Evil And Evil : The Problem Of Evil In Nature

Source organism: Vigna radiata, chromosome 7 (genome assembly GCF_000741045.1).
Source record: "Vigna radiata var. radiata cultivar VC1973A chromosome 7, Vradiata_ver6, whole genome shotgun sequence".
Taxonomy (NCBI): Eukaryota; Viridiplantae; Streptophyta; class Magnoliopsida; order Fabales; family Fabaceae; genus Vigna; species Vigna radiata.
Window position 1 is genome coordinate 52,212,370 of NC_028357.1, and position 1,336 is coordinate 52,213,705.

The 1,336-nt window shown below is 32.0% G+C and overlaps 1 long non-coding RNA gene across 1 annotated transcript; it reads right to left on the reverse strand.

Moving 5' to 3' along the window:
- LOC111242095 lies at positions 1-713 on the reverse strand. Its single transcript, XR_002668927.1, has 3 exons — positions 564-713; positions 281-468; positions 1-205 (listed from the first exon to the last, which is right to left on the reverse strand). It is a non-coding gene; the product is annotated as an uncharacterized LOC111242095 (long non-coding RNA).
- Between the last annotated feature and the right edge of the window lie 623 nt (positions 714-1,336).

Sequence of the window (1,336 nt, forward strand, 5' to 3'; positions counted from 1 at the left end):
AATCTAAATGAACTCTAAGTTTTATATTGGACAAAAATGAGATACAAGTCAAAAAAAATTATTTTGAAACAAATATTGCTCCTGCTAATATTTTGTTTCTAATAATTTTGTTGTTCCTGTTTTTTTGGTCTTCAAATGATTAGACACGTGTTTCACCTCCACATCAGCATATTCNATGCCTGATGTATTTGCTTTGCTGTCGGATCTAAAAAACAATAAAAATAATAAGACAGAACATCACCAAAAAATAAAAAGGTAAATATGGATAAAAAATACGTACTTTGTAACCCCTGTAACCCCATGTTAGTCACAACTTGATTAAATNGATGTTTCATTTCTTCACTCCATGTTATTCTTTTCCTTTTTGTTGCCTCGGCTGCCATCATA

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The problem of evil refers to the question of how to reconcile the existence of evil within a world governed by an omnipotent God. Flannery O’Connor suggested that through their works of art, authors should make it their goal to “give the devil his due.” This to say that, by acknowledging and analyzing the qualities of the varying representations of evil in art, there is a movement towards answering the larger question(s). In bringing these “devils” into existence and in giving them sentience, authors are effectively providing prospective answers for where and how evil takes shape in the world. Authors of Modern British literature engaged with this discussion in a wide variety of techniques. Some suggested that evil was an inherent part of human existence, and that by extension an inherent part of the individual, while others explored the idea of evil as an independent force or manifestation capable of answering for why innocent suffer. Both Flannery O’Connor and Oscar Wilde chose the latter consideration. In The Picture of Dorian Gray and in “The Lame Shall Enter First” outside influence(s) are held accountable for the misconducts of the given characters. For instance, Dorian is provoked, and arguably pressured into his sins by Lord Henry Watton who instills the belief in Dorian that youth is necessary in order to achieve happiness. Similarly, Norton is influenced by the presence of Rufus who introduces the prospect of good and evil as distinct modes of living, and as
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